TUCSON, Ariz. (KOLD News 13) - Southern Arizona is diverse in culture, language and people. But, as information about COVID-19 becomes increasingly important — and changes quickly — some communities are feeling left out.
“We are all confused. I would say some of us get limited information,” said Latrina Lewis, who was born deaf.
As news conferences, announcements and daily updates on social media and television often do not have interpreters, many people in the deaf community, like Lewis, are feeling left out. Once reports get filtered down and interpreted in American Sign Language, or captions in other languages deaf individuals may be fluent in, the information could be old, especially during an ever-evolving situation like COVID-19.
“Of the information coming out,” said Letty Moran, a certified emergency interpreter. “Interpreting is a lot more than just hands in the air in the English order a human right for deaf people to have access to communication.”
Moran’s job is to bring information out of the silence for people in the deaf community. It’s a job she’s had since she was little.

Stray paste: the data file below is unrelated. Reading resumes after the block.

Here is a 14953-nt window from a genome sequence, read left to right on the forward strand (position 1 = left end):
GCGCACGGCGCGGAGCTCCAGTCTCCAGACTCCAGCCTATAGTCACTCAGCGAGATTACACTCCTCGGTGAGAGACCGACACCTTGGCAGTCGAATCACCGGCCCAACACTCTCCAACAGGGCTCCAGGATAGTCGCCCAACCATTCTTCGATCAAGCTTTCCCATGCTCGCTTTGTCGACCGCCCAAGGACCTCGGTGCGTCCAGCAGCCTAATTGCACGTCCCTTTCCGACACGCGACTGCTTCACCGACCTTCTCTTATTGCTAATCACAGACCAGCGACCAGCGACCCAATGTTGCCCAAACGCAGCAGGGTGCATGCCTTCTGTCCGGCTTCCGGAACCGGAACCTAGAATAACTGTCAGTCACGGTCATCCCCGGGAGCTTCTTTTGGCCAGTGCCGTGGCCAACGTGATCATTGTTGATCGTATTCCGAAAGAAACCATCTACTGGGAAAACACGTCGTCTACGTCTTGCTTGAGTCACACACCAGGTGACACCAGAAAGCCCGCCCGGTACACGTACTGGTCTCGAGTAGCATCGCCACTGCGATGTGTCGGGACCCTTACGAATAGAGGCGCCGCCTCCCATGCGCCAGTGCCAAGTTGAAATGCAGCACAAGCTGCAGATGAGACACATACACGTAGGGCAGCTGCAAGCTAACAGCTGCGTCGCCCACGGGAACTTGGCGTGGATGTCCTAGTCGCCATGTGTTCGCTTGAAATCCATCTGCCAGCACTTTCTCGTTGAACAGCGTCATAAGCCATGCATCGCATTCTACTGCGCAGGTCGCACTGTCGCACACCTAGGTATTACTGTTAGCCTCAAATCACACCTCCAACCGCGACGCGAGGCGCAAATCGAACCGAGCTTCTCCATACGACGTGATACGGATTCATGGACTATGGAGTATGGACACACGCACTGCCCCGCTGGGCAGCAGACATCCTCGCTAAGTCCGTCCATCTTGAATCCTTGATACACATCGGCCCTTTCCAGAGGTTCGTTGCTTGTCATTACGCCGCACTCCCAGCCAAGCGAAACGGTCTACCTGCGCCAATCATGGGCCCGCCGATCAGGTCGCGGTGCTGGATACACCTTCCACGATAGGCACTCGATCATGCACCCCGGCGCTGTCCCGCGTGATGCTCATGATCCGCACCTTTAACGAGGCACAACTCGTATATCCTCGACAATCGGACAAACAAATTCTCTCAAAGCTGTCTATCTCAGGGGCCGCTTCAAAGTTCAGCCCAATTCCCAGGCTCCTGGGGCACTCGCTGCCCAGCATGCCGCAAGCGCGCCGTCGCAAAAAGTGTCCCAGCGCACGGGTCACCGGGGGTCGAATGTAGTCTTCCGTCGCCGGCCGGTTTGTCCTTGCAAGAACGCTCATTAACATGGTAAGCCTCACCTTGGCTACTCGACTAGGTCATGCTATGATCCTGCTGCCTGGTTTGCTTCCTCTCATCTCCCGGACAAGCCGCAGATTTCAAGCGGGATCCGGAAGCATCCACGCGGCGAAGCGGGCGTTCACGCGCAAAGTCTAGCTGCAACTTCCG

She is first-generation Mexican-American, and grew up translating English to Spanish, as well as in sign language.
“Both of my parents are deaf. I have other extended family members that are deaf,” she said.
During times of crisis, like now, her job is increasingly important.
“I’m like a soldier,” Moran said. “I just do the job and I put it as clear as possible.”
As she breaks the news and information in real-time, Lewis is on the other side of the screen.
“I’ve been crying almost every day for my students, for my daughter. Their lives have completely changed,” Lewis said.
For people who are not fluent in English, captions might not be enough, especially if there is not an interpreter, leaving much news up to the interpretation of the outside world. Which, Lewis said, can be confusing when, for example, people are lining up around grocery stores. The reports they get say the stores are not closing, but she said it can insight some fear that she has heard old news seeing some of the panic-behaviors.
“We have to watch people’s behaviors, that’s a tell-all for us as deaf individuals,” Lewis said.
Lewis and Moran hope the deaf community will be considered more in these unprecedented times with more captioning and interpretation made available.